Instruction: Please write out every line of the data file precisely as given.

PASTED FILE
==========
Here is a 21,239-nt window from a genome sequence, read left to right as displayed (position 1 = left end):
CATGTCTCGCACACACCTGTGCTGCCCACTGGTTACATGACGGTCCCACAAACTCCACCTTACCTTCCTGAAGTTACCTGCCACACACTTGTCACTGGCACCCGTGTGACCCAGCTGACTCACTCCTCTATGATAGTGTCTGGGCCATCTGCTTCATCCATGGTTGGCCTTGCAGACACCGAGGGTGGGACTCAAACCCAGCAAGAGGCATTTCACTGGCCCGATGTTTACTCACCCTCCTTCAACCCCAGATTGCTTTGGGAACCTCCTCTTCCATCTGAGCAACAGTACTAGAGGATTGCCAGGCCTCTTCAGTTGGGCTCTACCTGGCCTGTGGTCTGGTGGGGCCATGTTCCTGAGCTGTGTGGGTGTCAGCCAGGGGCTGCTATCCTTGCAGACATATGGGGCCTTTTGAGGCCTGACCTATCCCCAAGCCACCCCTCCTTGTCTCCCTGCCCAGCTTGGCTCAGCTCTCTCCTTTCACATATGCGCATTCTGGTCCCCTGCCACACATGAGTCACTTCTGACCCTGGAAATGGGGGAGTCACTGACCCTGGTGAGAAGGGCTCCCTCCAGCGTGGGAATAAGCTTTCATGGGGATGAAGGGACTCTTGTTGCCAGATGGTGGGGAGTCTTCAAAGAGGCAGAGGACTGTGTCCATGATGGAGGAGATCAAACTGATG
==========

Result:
Here is a 21,239-nt window from a genome sequence, read left to right as displayed (position 1 = left end):
CATGTCTCGCACACACCTGTGCTGCCCACTGGTTACATGACGGTCCCACAAACTCCACCTTACCTTCCTGAAGTTACCTGCCACACACTTGTCACTGGCACCCGTGTGACCCAGCTGACTCACTCCTCTATGATAGTGTCTGGGCCATCTGCTTCATCCATGGTTGGCCTTGCAGACACCGAGGGTGGGACTCAAACCCAGCAAGAGGCATTTCACTGGCCCGATGTTTACTCACCCTCCTTCAACCCCAGATTGCTTTGGGAACCTCCTCTTCCATCTGAGCAACAGTACTAGAGGATTGCCAGGCCTCTTCAGTTGGGCTCTACCTGGCCTGTGGTCTGGTGGGGCCATGTTCCTGAGCTGTGTGGGTGTCAGCCAGGGGCTGCTATCCTTGCAGACATATGGGGCCTTTTGAGGCCTGACCTATCCCCAAGCCACCCCTCCTTGTCTCCCTGCCCAGCTTGGCTCAGCTCTCTCCTTTCACATATGCGCATTCTGGTCCCCTGCCACACATGAGTCACTTCTGACCCTGGAAATGGGGGAGTCACTGACCCTGGTGAGAAGGGCTCCCTCCAGCGTGGGAATAAGCTTTCATGGGGATGAAGGGACTCTTGTTGCCAGATGGTGGGGAGTCTTCAAAGAGGCAGAGGACTGTGTCCATGATGGAGGAGATCAAACTGATG